I'm quite excited about its potential as an instrument. One appealing thing is that, if the early reviews are to be believed, it is very well made and feels heavy and solid. This is no small thing for a musical instrument. It's much easier to 'lose yourself' and get into 'the zone', as they say, if you're playing something that just feels solid and high quality, rather than flimsy and plasticy. And, for me, whether or not you can 'lose yourself' in an instrument is ultimately the marker of whether it's any good or not.
In many ways Push makes much more sense than a traditional keyboard for performing and composing electronic music since it allows any scalar mapping of notes and makes that mapping intuitive by providing visual feedback. In this way it seems to let the player find relationships between notes and sounds that don't rigidly adhere to the c-major scale structure of the piano-style keyboard.
This is how it should be for electronic music, which is not being limited to the physical mechanisms of objects like the piano. The piano keyboard was an elegant invention but it resulted to some degree from the physical requirements of whacking strings with little hammers. Electronic music is completely free from such physical connections but, with some expensive exceptions (e.g. the Haken Continuum), instrument or interface design has lagged a long way behind what programmers and sound designers have achieved.
Push looks like a step in the right direction in that respect. It's not revolutionary in concept but it appears to have been very well done - at least I hope so!
Philip. --On 07 March 2013 12:15 +0100 Per Boysen <email@example.com> wrote:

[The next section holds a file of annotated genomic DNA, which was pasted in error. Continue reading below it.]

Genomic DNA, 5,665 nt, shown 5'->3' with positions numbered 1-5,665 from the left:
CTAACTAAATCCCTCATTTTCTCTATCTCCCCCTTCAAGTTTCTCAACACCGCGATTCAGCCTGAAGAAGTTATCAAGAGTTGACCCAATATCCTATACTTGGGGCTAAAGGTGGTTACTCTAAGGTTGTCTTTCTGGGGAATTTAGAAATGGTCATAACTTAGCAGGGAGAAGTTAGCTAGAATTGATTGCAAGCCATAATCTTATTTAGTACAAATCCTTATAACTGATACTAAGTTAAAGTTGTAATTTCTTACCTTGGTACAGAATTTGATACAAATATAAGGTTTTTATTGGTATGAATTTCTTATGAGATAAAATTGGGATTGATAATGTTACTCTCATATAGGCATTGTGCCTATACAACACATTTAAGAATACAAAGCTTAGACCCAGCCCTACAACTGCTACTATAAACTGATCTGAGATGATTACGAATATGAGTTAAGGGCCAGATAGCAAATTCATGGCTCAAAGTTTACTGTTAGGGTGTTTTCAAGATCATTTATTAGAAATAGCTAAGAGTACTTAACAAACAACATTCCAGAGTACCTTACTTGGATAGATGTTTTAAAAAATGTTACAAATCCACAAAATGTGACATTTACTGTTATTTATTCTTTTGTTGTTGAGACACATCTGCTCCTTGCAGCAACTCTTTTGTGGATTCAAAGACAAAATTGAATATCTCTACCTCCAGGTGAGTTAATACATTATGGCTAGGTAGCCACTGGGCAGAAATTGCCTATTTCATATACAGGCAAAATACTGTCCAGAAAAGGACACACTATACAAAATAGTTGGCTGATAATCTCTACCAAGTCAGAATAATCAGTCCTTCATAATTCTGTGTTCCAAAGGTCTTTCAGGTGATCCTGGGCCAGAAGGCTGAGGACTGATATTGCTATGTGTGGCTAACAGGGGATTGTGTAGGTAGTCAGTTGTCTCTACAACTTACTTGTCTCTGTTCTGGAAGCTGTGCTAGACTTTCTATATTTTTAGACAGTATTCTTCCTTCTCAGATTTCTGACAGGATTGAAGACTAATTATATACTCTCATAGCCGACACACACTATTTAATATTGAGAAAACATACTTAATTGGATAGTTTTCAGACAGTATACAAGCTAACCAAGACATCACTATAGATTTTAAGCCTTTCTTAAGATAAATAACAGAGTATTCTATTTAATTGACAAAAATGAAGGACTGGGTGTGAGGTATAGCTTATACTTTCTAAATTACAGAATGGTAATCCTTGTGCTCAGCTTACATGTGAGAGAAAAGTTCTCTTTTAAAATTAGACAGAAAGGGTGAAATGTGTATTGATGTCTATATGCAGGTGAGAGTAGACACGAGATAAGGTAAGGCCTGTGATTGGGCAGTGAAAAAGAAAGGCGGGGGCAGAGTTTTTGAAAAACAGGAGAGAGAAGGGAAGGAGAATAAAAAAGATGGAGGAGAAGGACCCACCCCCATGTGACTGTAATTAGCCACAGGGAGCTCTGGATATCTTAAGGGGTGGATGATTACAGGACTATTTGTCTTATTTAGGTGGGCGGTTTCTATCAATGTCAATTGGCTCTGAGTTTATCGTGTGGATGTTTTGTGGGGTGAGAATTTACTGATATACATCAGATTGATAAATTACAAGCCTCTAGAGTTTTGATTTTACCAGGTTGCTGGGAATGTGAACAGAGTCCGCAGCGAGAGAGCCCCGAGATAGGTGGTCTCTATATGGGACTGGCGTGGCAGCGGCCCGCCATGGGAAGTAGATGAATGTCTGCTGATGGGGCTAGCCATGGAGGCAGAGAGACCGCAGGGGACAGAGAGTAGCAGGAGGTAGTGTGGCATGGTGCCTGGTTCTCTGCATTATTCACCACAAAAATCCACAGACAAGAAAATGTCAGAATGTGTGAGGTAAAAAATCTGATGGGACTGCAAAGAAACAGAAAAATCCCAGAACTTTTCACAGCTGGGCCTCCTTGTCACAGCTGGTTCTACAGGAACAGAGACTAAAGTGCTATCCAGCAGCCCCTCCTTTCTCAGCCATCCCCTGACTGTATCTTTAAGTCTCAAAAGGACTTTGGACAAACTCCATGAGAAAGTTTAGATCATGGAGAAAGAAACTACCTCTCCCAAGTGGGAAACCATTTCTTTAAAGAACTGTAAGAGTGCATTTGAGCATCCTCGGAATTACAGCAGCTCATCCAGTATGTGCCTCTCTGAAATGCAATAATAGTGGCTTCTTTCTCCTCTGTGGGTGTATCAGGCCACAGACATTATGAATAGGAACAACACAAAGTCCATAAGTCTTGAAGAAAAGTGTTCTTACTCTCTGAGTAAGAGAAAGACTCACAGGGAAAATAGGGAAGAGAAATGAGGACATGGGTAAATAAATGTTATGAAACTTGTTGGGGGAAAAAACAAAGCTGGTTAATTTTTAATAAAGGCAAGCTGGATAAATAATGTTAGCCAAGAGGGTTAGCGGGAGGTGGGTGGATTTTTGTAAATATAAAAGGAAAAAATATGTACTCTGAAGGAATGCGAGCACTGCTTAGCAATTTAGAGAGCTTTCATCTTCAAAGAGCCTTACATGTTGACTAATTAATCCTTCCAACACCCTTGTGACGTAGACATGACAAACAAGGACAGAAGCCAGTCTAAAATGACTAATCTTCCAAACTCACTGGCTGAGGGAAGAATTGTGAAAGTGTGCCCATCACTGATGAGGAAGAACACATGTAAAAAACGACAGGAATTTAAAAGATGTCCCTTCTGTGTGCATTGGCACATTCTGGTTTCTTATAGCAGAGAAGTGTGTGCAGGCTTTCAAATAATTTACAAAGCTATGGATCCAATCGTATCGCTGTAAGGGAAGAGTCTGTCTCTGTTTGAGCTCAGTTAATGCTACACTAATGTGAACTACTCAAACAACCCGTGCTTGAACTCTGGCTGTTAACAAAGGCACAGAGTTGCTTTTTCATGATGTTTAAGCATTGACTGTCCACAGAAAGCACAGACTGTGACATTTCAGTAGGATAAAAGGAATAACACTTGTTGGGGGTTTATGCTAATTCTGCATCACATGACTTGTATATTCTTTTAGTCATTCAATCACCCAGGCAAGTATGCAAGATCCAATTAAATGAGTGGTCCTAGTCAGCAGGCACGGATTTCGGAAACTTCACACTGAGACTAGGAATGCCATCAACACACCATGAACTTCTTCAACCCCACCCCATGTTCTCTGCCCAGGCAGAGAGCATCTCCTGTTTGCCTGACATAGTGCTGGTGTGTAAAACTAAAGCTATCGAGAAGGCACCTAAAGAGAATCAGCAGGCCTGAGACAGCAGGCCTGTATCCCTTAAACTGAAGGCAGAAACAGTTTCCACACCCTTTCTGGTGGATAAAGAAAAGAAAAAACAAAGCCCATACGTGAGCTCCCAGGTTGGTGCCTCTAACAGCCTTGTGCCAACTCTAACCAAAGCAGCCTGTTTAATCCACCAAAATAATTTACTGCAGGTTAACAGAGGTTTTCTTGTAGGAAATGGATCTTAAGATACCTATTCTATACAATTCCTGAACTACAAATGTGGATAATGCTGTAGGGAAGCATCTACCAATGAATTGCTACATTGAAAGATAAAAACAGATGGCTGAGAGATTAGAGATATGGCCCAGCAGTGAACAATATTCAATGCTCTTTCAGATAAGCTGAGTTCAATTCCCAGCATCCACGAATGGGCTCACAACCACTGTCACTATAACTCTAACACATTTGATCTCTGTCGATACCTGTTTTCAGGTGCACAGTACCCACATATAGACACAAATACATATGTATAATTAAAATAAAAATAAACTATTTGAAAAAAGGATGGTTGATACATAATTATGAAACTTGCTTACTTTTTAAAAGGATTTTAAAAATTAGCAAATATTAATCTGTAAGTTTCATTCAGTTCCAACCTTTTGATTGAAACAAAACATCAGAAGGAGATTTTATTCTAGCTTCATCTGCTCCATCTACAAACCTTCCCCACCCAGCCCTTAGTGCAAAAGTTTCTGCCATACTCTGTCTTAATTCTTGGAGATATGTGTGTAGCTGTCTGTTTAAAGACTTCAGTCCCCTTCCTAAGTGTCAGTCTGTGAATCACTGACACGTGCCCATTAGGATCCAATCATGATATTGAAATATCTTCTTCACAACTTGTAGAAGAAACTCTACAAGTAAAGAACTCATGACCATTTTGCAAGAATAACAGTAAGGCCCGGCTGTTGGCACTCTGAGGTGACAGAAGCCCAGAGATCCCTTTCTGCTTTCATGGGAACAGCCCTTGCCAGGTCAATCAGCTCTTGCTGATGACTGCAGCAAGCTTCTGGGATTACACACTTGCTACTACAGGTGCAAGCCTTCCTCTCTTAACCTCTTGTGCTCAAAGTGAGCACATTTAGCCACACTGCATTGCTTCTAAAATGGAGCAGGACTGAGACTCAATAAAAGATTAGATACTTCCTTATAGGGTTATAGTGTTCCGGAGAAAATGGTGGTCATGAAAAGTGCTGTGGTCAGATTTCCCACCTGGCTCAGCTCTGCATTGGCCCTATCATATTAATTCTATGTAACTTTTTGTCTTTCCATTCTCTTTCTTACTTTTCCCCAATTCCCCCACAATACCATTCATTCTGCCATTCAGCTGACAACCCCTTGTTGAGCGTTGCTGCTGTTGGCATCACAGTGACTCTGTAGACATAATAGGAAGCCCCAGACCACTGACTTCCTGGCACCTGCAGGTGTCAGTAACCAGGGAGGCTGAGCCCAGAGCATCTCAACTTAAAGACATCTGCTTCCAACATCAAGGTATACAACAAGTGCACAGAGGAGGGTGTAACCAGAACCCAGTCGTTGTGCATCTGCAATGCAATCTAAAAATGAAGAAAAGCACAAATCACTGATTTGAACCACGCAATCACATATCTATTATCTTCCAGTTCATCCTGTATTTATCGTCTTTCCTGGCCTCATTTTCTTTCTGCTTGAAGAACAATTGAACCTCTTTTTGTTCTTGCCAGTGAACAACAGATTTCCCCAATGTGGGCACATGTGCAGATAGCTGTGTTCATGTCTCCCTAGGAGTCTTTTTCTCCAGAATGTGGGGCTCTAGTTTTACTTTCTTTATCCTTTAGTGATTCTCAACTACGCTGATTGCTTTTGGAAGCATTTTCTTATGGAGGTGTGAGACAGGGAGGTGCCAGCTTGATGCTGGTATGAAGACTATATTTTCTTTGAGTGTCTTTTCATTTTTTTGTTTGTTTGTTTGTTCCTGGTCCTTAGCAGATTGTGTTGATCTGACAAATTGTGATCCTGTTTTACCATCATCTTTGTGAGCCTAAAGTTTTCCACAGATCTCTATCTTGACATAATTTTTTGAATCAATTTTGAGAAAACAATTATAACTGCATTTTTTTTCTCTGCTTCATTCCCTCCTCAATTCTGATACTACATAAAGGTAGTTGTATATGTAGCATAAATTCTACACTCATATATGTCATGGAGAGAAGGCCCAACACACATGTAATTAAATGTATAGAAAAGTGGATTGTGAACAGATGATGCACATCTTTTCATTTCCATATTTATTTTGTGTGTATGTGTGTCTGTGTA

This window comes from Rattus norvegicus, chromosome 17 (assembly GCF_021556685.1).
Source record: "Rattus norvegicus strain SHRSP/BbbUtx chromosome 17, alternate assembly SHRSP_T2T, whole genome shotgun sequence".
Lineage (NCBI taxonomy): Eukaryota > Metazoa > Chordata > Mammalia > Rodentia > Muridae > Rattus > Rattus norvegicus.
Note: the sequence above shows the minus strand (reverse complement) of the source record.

On Thu, Mar 7, 2013 at 2:36 AM, michael noble <firstname.lastname@example.org> wrote:http://www.weareroli.com/ Anyone know anything more about this company or the controller?Looks cool, like a "piano submarine" :-) A little thin on information that page, isn't it? From the video it seems as notes are located in linear way, similar to a piano? I must say I'm more intrigued by Ableton's new instrument Push, due to its non linear location of notes. The chromatic scale layout on Push is based on rows differing by a fourths and this creates what to me seems to very playable note locations. In fact, the hand patterns are the same as if tapping a fourths tuned fretted string instrument. Another aspect I like with the Push is that some notes appear at several positions and can be played in unison but with different attack/expression, this too in common with fretted string instruments. I've been using an Akai EWI4000s for some years and think it is the most (musically) expressive MIDI controller instruments I've come across. Since it is based on breath control rather than hitting-something-with-a-hand velocity it a challenge to program good synth patches to play. I think Yamaha was great in the 80s with breath control but since then not much product development seems to have happend im this area. THat's odd, thinking about how a simple hose to blow into increases the expressiveness of any simple keyboard. Greetings from Sweden Per Boysen www.perboysen.com http://www.youtube.com/perboysen